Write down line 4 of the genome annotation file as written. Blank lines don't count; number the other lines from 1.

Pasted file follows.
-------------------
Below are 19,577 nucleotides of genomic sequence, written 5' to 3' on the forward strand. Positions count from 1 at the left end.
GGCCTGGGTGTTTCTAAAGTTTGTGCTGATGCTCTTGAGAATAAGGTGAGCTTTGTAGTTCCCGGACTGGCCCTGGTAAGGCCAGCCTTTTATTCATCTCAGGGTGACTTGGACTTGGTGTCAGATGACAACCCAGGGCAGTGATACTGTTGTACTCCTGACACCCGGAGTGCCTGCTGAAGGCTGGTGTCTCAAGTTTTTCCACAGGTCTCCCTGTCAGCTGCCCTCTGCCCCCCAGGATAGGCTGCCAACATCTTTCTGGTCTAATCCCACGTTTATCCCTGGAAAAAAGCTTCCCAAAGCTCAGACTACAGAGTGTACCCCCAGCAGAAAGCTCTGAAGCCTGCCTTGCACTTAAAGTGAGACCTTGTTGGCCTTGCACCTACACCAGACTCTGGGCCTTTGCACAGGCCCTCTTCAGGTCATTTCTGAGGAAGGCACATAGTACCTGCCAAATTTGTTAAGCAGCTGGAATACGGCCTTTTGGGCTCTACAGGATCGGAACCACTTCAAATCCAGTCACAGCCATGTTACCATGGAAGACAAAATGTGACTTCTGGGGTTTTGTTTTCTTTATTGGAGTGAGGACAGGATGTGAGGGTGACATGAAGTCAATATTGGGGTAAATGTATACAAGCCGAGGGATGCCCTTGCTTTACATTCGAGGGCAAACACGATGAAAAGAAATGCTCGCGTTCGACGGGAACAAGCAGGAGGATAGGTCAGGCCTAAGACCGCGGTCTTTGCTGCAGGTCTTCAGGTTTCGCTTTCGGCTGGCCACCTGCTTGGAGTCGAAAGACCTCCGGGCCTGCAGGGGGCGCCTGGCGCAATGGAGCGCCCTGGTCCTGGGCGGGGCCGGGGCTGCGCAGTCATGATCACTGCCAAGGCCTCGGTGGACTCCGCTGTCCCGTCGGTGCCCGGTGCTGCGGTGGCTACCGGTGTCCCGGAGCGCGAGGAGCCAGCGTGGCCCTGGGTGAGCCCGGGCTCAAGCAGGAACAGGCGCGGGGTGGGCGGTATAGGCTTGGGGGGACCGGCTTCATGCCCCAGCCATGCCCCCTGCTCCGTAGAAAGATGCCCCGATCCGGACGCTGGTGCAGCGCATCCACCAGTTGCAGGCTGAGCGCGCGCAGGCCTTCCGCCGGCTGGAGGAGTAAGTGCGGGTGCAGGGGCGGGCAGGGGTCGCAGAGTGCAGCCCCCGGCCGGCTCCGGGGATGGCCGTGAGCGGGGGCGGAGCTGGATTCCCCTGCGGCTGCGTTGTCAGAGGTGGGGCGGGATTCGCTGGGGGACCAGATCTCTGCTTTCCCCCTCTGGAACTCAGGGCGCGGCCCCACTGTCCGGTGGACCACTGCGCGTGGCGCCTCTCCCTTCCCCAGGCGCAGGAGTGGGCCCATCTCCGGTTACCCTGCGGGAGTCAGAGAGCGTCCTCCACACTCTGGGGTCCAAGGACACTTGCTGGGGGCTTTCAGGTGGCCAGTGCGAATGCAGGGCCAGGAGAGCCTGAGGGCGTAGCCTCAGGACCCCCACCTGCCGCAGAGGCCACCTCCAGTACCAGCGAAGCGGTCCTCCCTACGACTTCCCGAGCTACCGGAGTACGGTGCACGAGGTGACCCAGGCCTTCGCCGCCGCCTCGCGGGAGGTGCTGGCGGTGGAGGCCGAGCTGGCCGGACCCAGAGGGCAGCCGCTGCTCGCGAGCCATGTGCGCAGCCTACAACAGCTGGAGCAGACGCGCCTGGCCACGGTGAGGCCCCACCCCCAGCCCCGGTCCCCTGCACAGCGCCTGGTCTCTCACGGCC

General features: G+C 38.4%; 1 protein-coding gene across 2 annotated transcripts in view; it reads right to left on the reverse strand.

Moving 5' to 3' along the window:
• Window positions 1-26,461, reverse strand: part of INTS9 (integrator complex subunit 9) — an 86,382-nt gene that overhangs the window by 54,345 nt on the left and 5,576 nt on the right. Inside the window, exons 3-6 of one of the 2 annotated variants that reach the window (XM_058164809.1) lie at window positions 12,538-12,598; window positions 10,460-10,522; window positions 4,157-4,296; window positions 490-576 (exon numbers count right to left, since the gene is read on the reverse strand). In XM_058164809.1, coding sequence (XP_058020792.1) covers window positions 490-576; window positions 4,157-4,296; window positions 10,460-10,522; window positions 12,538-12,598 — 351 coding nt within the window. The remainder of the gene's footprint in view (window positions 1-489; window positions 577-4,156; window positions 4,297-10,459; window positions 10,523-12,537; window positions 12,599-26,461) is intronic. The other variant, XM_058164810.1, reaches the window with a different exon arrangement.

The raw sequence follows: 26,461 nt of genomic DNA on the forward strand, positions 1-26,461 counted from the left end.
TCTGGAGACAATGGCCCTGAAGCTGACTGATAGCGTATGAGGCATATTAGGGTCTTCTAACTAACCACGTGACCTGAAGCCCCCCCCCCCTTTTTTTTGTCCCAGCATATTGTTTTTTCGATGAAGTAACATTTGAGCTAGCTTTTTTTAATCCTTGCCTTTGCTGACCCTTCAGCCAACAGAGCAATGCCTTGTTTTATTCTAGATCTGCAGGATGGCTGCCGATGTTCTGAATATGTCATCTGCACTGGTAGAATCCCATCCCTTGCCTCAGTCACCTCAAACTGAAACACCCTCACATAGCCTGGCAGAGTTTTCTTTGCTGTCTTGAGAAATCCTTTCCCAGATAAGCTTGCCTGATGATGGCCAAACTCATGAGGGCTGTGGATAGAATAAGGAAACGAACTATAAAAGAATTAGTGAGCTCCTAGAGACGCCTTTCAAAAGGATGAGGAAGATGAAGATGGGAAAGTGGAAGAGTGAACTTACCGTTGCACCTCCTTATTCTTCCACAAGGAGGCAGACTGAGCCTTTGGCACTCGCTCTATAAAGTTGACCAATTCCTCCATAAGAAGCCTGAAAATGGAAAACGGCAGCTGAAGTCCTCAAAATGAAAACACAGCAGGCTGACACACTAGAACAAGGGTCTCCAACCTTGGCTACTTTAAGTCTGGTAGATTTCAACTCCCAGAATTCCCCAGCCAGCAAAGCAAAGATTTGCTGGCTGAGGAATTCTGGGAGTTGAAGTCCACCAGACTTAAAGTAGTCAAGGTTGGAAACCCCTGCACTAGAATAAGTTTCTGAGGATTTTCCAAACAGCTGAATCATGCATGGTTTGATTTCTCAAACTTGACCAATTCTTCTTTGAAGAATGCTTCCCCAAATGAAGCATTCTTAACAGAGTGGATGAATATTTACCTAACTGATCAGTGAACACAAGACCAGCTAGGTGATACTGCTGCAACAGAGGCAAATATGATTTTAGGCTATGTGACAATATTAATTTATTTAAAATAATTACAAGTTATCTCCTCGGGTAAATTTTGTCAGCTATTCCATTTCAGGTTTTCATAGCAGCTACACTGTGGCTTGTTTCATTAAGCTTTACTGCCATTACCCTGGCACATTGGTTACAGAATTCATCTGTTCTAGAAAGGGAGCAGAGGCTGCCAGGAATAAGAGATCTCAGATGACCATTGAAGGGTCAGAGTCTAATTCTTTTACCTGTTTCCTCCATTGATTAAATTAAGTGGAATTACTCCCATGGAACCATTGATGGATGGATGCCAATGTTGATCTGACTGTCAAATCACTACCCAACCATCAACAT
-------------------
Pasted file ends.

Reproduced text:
Moving 5' to 3' along the window: